by clicking the arrows at the side of the page, or by using the toolbar.
by clicking anywhere on the page.
by dragging the page around when zoomed in.
by clicking anywhere on the page when zoomed in.
web sites or send emails by clicking on hyperlinks.
Email this page to a friend
Search this issue
Index - jump to page or section
Archive - view past issues
Panpa Bulletin : May 2010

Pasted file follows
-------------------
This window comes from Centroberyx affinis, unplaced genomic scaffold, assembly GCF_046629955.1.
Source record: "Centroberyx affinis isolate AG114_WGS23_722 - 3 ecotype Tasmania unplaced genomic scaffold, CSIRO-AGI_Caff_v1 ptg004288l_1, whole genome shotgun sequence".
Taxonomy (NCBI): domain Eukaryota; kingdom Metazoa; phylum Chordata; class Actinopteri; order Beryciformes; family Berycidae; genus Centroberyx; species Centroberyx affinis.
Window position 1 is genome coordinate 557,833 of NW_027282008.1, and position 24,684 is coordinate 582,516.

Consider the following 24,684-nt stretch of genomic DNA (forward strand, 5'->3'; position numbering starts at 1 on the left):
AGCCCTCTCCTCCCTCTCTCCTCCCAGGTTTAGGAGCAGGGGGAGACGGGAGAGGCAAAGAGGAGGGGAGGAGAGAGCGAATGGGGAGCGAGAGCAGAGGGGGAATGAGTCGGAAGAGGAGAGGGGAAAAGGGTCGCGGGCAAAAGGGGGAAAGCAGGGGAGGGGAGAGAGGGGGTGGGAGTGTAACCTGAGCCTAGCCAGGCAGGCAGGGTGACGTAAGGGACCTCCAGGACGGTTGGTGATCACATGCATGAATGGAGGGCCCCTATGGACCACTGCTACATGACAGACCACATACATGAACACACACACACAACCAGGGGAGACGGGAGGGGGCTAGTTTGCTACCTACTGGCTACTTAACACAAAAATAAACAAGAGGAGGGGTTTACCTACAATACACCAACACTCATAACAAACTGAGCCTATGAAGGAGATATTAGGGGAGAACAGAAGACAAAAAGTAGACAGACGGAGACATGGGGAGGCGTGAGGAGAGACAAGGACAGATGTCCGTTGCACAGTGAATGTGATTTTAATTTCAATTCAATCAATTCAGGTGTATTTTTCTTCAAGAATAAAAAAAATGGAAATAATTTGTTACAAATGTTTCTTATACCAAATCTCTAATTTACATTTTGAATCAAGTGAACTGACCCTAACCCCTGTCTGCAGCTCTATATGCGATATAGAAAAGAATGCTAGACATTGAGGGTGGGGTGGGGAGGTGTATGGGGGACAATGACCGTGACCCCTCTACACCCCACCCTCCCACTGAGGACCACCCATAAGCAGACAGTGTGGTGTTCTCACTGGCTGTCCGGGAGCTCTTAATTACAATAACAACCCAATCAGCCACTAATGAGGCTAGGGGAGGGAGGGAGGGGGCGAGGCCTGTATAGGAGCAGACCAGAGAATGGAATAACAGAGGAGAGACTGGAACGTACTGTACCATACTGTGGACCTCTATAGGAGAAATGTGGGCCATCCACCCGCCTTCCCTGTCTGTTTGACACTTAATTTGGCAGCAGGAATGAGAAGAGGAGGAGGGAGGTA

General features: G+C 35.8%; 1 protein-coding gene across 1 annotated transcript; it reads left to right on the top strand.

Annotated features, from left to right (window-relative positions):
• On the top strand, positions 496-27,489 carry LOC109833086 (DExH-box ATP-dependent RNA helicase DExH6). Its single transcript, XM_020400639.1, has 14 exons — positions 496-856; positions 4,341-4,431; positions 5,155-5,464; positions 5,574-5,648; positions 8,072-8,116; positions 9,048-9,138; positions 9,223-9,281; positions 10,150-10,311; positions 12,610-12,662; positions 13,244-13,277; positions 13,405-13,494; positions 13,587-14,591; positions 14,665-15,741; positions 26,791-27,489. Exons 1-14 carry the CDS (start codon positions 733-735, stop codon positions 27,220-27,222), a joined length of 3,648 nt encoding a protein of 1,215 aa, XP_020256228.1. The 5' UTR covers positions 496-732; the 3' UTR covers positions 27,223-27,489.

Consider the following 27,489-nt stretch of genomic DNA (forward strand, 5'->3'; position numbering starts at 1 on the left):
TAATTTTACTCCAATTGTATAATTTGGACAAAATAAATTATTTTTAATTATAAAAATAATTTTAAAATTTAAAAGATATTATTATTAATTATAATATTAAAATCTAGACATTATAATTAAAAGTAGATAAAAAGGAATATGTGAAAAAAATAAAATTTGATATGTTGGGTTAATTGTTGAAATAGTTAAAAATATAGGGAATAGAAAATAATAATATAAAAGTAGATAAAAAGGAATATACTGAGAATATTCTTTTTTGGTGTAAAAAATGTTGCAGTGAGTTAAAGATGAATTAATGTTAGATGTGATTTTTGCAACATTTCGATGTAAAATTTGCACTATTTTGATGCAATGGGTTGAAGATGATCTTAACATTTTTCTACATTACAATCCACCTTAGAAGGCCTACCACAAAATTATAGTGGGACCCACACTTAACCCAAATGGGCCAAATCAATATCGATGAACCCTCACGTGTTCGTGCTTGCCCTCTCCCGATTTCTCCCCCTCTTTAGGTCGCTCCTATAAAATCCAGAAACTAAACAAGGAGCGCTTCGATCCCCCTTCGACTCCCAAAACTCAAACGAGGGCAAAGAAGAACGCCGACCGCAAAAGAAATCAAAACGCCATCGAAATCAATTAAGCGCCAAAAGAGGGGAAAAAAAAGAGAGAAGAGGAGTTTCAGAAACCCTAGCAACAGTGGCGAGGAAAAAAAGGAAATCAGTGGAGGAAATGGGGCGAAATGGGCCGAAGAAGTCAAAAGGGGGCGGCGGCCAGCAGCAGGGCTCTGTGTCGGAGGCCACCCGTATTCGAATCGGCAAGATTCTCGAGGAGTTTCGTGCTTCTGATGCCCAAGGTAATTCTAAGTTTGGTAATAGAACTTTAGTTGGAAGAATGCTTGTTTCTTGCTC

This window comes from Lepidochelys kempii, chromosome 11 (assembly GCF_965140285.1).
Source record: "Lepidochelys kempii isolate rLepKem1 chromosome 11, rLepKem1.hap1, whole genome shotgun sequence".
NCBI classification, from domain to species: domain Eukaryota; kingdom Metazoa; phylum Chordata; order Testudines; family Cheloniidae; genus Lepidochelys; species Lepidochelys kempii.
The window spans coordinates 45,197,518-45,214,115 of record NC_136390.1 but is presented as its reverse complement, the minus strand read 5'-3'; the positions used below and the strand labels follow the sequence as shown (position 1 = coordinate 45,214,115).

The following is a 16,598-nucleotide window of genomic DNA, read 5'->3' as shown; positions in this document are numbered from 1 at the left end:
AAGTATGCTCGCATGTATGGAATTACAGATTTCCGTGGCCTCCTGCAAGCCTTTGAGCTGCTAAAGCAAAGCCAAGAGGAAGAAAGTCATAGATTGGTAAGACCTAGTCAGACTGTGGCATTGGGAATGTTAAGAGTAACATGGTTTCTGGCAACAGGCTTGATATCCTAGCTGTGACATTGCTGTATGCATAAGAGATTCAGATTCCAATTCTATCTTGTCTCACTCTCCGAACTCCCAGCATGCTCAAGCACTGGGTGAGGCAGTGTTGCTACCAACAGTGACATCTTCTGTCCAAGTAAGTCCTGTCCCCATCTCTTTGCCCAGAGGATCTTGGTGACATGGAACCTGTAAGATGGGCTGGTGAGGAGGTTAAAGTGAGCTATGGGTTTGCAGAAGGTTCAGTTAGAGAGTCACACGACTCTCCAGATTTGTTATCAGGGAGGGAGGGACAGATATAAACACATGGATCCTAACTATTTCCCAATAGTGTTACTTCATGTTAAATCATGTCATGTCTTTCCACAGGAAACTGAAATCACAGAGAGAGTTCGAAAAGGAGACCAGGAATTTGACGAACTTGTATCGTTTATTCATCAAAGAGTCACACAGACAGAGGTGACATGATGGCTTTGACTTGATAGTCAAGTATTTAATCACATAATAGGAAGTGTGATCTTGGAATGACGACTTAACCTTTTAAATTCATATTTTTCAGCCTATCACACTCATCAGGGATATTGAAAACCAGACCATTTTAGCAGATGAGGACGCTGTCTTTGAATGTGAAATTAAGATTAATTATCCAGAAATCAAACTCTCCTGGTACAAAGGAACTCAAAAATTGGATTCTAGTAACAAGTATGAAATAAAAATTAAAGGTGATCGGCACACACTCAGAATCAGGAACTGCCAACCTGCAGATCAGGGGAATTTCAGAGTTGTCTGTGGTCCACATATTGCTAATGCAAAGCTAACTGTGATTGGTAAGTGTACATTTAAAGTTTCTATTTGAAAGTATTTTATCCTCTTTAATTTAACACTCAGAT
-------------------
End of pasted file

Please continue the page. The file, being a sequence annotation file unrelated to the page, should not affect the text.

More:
www.panpa.org.au Muller Martini Australia Pty Limited Sydney +61 (0)2 8756 3100, Melbourne +61 412 749 761, Auckland +64 (0)21 790 600 Fax +61 (0)2 9748 4399, www.mullermartini.com/au, email@example.com Muller Martini has built you the most versatile and reliable insertion system in the business. ProLiner is modular, so it can be easily re- conﬁgured to help you stay on top of changes in the marketplace. ProLiner – from a base model to a high-performance inserting system. And ProLiner is fast. That means your bindery will easily keep pace with the new generation of high-speed, extra wide presses. Grow with a secure investment in inserting productivity – Grow with ProLiner. Grow with ProLiner. MOST newspaper photography de- partments completed their transitions to digital equipment long ago and technology has matured sufficiently that we no longer have to endure great sacrifices in quality for the ad- vantage of immediacy. Many press photographers and publishers are unaware of the advan- tages of shooting in "RAW" -- a file type that approximates a film nega- tive that offers superior quality to the commonly used JPG format. In the early days of digital, there were good arguments for shying away from RAW format. The files were large while the flash media designed to handle them was expensive and performed better with small files. Processing pictures was slow and tedious. There were dozens of pro- prietary RAW file formats but none was well supported by the software. A common view of the time sug- gested newsprint did not demand the utmost in technical quality, so why bother with RAW formats. Today, there is no good reason to sacrifice quality by shooting in JPG. The RAW format offers many positives, including: Improved dynamic range saves under - or over-exposed pictures that would otherwise have been unpublishable. Manual white balance adjustment makes for clear skin tones. • • Files can be tweaked more effec- tively to remove digital noise or sharpen focus; and A variety of other filters will work much better on RAW files than they ever could on JPGs. From a company's perspective, maintaining your archives as RAW files offers the best possible prospects for advertising and commercial resale -- something that can often be ruled out by retaining only small JPG files. It follows that the greater the reproduction quality, the wider the market for on-sale and the greater the revenue possibilities. Further, RAW photographs con- tain masses of metadata. This means access to hundreds of data fields • • which will be of untold value to search engines and other applications in the future. As software decoding algorithms are improved, they can be applied retrospectively to entire archives, and each update can bring notice- able aesthetic improvements across generations of RAW image files by introducing tweaks. Retaining RAW files can also offer a mechanism for journalistic account- ability because they represent the untouched original. The obvious downside is the stor- age burden, but measured in dollars this pales in comparison with the cost of storing negatives in warehouses as we have done for years. Computers are now fast enough to process these files at speeds where the difference is negligible. Press photographers have been some of the greatest contributors to any nation's historical record, and for the most part glass plates or negative film has been their medium. In the decade that we've been shooting digital, the technical quality of that contribution -- and our histori- cal record -- have suffered as future generations will observe. A few changes to our workflows, rather than any significant new ex- pense, is all that's needed to produce better pictures for our publications, while enriching our archives and perhaps making some money while we're at it. Time to see photos in the raw Wade Laube Sydney Morning Herald The PANPA Bulletin | MAY, 2010 | 17 APN pride at stake in print finals Angelo Gedult . . . 'I have received help from my trainers and the guys in the plant' It is time to improve the quality of our digital photography Wade Laube is the Photographic Editor at the Sydney Morning Herald APN Print is hoping to achieve a second apprenticeship success after Angelo Gedult was nominated as a New Zealand Print Ap- prentice of the Year finalist for the Pride In Print awards. South African-born Mr Gedult, 24, of APN Print Ellerslie, will go head-to-head with young printers from the commercial arena. He is attempting to emulate the vic- tory of Richard Hughes, from the Wanganui plant, who took the prestigious accolade in 2008. APN Print NZ's general manager of opera- tions, Dan Blackbourn, said: "To see Angelo achieve this recognition is an endorsement of our internal efforts to enhance the train- ing of our apprentices." Mr Gedult, who moved to New Zealand from Cape Town six years ago, said his new home had given him greater opportunities. He began working on sheet-fed machines but moved on to reel-fed -- a decision that meant he had to restart his apprenticeship. He has no regrets, saying the move gave him a "great opportunity to connect with one of the biggest companies in New Zealand. I have received help from my trainers and the guys in the plant." His mentors have included Phil Ost, the APN Print Ellerslie trainer; Russell Wieck, Press Manager APN Print Ellerslie; Dean Ev- erett, Plant Manager; and supervisors Chris Koria and Dave Lee. Mr Gedult completed his three-year ap- prenticeship in two and half years and now he has been short-listed as a finalist in a com- petitive field. Print Apprentice of the Year will be named at the 2010 Pride In Print awards on June 18 at Sky City, Auckland.